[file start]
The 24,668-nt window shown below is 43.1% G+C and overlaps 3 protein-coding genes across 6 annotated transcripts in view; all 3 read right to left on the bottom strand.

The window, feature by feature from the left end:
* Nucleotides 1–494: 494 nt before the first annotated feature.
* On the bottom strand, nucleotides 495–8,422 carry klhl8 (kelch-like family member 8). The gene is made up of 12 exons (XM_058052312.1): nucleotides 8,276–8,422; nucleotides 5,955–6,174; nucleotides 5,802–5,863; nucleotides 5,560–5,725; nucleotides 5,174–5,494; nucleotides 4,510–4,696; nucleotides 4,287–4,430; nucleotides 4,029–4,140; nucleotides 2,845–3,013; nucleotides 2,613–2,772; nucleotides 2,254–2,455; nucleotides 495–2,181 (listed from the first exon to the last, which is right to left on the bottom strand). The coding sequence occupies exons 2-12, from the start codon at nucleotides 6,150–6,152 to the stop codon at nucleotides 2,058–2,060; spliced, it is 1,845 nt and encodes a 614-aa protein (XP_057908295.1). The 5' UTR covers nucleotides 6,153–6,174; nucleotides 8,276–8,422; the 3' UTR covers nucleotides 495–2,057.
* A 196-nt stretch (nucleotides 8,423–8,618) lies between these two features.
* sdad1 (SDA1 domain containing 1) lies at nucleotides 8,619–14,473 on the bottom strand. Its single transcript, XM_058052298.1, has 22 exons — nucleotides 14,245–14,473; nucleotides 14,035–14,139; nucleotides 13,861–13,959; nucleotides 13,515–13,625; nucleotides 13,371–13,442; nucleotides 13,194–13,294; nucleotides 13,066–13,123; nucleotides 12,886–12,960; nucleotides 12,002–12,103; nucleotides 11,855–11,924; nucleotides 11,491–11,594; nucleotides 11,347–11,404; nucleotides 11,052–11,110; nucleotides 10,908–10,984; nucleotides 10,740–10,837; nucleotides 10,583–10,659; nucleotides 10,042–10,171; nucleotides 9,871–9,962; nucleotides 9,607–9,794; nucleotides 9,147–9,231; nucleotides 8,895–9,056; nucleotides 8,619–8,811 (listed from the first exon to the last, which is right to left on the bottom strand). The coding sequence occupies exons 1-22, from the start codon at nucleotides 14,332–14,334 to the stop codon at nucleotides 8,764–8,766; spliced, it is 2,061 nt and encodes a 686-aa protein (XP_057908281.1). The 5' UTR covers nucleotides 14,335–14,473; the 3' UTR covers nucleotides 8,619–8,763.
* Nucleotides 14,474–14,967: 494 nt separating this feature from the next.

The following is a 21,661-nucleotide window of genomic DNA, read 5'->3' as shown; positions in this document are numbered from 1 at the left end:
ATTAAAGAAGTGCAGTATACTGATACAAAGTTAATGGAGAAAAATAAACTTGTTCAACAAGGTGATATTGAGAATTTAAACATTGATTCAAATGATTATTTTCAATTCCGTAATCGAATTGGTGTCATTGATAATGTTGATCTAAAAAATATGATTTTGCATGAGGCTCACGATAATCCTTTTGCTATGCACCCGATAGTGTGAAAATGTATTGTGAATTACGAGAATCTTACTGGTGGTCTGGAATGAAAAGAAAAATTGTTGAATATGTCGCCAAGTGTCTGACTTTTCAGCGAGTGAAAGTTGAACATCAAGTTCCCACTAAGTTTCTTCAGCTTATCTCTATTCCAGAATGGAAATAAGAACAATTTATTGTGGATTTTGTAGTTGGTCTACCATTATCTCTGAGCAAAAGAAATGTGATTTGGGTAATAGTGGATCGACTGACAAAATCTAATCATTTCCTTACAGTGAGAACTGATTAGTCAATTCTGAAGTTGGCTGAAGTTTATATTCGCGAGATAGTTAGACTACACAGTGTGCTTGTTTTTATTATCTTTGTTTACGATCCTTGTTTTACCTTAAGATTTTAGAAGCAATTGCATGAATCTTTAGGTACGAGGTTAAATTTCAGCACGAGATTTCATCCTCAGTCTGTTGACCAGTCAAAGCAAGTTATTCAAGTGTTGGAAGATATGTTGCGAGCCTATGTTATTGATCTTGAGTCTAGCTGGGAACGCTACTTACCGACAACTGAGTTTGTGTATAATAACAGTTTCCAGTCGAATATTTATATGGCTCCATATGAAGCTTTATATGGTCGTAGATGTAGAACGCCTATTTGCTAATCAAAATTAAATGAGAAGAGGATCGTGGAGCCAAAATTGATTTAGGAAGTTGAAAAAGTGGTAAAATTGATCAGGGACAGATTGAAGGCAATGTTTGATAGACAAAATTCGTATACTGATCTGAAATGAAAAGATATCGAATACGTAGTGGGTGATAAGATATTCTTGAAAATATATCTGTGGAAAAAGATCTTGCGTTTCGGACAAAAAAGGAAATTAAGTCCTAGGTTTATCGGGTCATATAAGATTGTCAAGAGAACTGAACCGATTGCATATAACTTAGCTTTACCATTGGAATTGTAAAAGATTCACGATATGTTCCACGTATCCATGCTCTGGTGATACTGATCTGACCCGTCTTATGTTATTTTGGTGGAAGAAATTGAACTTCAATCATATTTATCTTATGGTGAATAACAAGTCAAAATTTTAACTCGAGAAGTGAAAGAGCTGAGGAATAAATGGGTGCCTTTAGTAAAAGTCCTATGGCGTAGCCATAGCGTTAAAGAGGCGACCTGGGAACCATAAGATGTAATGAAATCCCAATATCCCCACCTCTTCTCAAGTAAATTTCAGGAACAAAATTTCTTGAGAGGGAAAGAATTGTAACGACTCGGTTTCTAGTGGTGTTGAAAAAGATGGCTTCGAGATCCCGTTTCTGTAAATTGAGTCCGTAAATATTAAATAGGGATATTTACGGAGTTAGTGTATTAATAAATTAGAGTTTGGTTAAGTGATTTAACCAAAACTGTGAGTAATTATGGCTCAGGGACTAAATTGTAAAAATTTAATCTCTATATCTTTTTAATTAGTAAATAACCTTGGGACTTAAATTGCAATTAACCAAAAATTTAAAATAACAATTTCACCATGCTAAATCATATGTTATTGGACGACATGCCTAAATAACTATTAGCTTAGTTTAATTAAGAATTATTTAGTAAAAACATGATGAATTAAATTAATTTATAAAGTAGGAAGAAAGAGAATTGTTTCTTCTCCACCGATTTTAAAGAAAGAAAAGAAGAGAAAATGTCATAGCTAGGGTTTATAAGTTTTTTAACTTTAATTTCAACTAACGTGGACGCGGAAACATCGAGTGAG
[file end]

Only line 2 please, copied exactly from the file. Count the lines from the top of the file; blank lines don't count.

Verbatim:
The window, feature by feature from the left end: